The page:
New Delhi, Dec 1 (PTI) A new book dissects the infamous fake IPL scam, detailing how a group of small-time conmen managed to dupe seasoned Russian gamblers by staging this fake version of the popular Indian cricket league.
"Indian Punter League: The True Story of the Fake IPL", authored by Abhishek Bhatt, introduces in three parts the readers to the con artists, takes them through the well-crafted plan, and includes them in the jaw-dropping and thrilling story of how the plan was executed.
The fictionalised account of the true con tells how it almost reached success moments before falling apart completely.
Faizal Ahmed, the young and ambitious protagonist, has one goal in life - he wants to get rich but fast. When an outrageous idea strikes him one day in a gambling den in Moscow, Faizal knew it could be his ticket to big money.
But he has to partner with a mobster and convince Russian gamblers to place high-stakes bets on cricket, a sport they neither watch nor understand.
Cheerfully unscrupulous and entirely self-assured, Faizal prepares to set up the scam of his life. Hawala money, clandestine meetings, discreet text channels, rookie players, camera crews and live streams beaming across the world - this is a con job that spans the globe, from Moscow to Mehsana and back.
The scam was exposed when a team of Gujarat Police stumbled upon a group of men conducting a live cricket match in a remote village. The villagers were dressed in uniforms very similar to the actual IPL merchandise. Upon further investigation, the police discovered that the fake match was being broadcasted to Russian gamblers via a mobile application, who then placed their bets on the outcome of the game.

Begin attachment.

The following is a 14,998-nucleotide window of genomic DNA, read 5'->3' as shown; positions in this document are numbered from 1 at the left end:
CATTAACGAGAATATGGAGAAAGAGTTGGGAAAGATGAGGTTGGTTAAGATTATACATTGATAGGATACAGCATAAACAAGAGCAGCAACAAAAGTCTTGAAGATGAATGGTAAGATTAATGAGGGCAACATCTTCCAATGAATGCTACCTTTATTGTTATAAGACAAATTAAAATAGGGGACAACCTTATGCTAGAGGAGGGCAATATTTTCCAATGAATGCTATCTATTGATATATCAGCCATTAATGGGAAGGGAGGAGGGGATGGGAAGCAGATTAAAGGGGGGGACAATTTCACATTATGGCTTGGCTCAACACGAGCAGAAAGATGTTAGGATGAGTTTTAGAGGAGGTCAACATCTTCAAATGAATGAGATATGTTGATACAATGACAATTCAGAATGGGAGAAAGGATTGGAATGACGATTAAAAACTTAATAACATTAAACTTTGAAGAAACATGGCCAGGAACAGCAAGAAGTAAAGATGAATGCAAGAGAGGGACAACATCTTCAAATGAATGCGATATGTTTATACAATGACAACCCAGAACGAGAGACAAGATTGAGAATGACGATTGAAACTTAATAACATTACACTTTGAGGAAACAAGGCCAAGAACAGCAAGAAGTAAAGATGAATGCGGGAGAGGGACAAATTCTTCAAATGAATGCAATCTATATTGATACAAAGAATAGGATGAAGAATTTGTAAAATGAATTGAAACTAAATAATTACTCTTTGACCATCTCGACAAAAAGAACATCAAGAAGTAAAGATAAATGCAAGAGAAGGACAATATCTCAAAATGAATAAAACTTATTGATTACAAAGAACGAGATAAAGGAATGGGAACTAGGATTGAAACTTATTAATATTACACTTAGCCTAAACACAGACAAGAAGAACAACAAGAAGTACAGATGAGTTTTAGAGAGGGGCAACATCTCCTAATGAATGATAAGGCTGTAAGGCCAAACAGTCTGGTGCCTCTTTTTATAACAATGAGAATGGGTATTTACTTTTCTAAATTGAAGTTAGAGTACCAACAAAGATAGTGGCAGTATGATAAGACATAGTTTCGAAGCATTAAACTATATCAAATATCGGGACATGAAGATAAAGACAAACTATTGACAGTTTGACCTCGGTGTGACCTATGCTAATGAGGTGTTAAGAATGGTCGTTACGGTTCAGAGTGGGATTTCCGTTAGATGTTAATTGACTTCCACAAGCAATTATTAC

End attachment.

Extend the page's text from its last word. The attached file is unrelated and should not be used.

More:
The Russian gamblers, who were under the impression that they were betting on an actual IPL match, were shocked to learn that they had been misled. The police arrested several individuals involved in the scam and discovered that the fraudsters had made a significant amount of money by tricking the gamblers.
The fake IPL incident in Gujarat highlights the dangers of betting on online platforms and serves as a cautionary tale for all cricket fans.
Published by Westland Books, "Indian Punter League" is slated to be turned into a web series.
Bhatt, a media professional based in New York, says this is "one of those few stories where you almost want the bad guys to succeed because of the sheer ingenuity of their crime. Truly shocked at what they did but kudos to the creativity".